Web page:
Gnuplot Basic plotting of data files Plot a single data file


Example

The default gnuplot command plot (also only p) plot dataset with columns, of the form of the data_set.dat file below.

# Prototype of a gnuplot data set
# data_set.dat
# X -   X^2 -    2*X -    Random 
0       0        0        5
1       1        2        15
1.4142  2        2.8284   1
2       4        4        30
3       9        6        26.46
3.1415  9.8696   6.2832   39.11
4       16       8        20
4.5627  20.8182  9.1254   17 
5.0     25.0     10.0     25.50
6       36       12       0.908

As you can see you can write in your data set in floating point notation. Now everything is ready to make the data plot: by typing only

plot "data_set.dat"

gnuplot will produce a graph in your output destination. The default settings will use the first two columns of your data file, respectively x and y. To specify the columns to be plotted use the using specifier

plot "data_set.dat" using 2:4

which means "plot the file using column 2 as X and column 4 as Y". In the case your data set is a tridimensional file just use splot ad add the z-column

splot "data_set.dat" using 1:2:3

There are also different style (see gnuplot documentation or Selecting a plotting style for further infos) for plotting points. As said before, the default style is point

plot "data_set.dat" using 1:4 with point

which will plot the same as if you do not type with point. An useful style for data plotting is linespoint which is, obviously, "lines + points". E.G.:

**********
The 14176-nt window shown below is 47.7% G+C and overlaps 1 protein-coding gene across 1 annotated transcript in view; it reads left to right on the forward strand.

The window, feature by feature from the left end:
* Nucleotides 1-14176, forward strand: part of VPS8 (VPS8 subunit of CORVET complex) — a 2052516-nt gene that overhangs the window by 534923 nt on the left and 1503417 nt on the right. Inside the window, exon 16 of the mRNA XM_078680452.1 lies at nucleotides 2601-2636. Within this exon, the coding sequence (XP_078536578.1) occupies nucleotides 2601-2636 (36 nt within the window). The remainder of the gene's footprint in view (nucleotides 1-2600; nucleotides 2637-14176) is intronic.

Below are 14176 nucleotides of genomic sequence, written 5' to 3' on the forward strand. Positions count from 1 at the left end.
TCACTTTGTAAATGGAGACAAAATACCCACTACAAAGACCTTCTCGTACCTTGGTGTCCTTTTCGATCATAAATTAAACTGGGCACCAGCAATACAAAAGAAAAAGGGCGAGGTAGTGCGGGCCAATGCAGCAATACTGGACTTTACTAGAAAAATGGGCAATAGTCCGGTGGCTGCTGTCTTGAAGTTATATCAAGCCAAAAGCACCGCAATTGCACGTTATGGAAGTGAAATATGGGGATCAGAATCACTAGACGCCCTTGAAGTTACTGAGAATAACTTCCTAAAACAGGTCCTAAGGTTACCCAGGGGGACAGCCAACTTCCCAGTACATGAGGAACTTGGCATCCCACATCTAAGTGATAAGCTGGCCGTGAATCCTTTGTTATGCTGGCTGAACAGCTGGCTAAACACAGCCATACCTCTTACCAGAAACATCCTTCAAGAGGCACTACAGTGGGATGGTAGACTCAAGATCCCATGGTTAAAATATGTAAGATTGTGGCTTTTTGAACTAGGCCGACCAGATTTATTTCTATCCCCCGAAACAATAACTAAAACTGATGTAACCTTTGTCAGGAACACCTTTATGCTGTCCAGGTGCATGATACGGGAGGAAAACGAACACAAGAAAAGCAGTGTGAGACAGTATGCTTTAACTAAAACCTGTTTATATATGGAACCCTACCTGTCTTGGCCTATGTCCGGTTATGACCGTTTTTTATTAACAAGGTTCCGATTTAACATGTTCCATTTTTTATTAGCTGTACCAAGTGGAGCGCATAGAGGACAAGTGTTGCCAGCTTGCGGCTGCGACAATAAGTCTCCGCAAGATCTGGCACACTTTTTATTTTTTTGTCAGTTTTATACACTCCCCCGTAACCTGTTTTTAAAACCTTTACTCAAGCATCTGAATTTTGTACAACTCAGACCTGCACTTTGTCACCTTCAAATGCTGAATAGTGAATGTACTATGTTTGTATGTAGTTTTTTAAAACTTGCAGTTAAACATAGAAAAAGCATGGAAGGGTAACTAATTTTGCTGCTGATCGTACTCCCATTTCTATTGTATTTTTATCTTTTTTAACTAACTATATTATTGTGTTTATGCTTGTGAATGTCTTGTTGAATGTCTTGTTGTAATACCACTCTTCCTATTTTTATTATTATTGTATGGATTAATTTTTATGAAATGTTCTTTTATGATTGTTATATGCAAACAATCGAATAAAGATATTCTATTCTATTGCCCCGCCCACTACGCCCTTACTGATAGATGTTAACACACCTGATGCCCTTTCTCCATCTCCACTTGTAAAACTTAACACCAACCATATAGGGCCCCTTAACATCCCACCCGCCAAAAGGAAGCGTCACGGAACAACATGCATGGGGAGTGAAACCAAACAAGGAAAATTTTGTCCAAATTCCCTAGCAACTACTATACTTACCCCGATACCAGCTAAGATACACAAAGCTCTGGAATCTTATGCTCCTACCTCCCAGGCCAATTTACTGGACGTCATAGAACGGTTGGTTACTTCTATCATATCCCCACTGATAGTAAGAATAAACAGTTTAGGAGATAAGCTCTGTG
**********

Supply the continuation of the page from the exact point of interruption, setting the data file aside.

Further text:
plot "data_set.dat" using 1:4 with linespoint
# the abbreviated form is completely equivalent:
# p "data_set.dat" u 1:4 w lp

linespoint

Forms of plotting iteration

In the case you have more columns and want to plot them all in the same graph just pass to the plot function any argument you prefer, by separating them with a ,:

p "data_set.dat" u 1:2 w lp,\
    "data_set.dat" u 1:3 w lp,\
    "data_set.dat" u 1:4 w lp

Anyway sometimes there could be too much columns to write one by one. In these case the for iteration loop results very useful:

p for [col = 2:4] "data_set.dat" using 1:col w lp

which gives the output

Iterated plot

Briefly the for iteration increment the variable in the loop, in this case col, with a decided steps (if not specified = 1). For example for [i = 0:6:2] will increment i from 0 to 6 in 2 steps: i = 0, 2, 4, 6. All values (start, stop and increment) are casted to integer values.

*Grid

The grid is often useful when plotting a data set. To add a grid type

set grid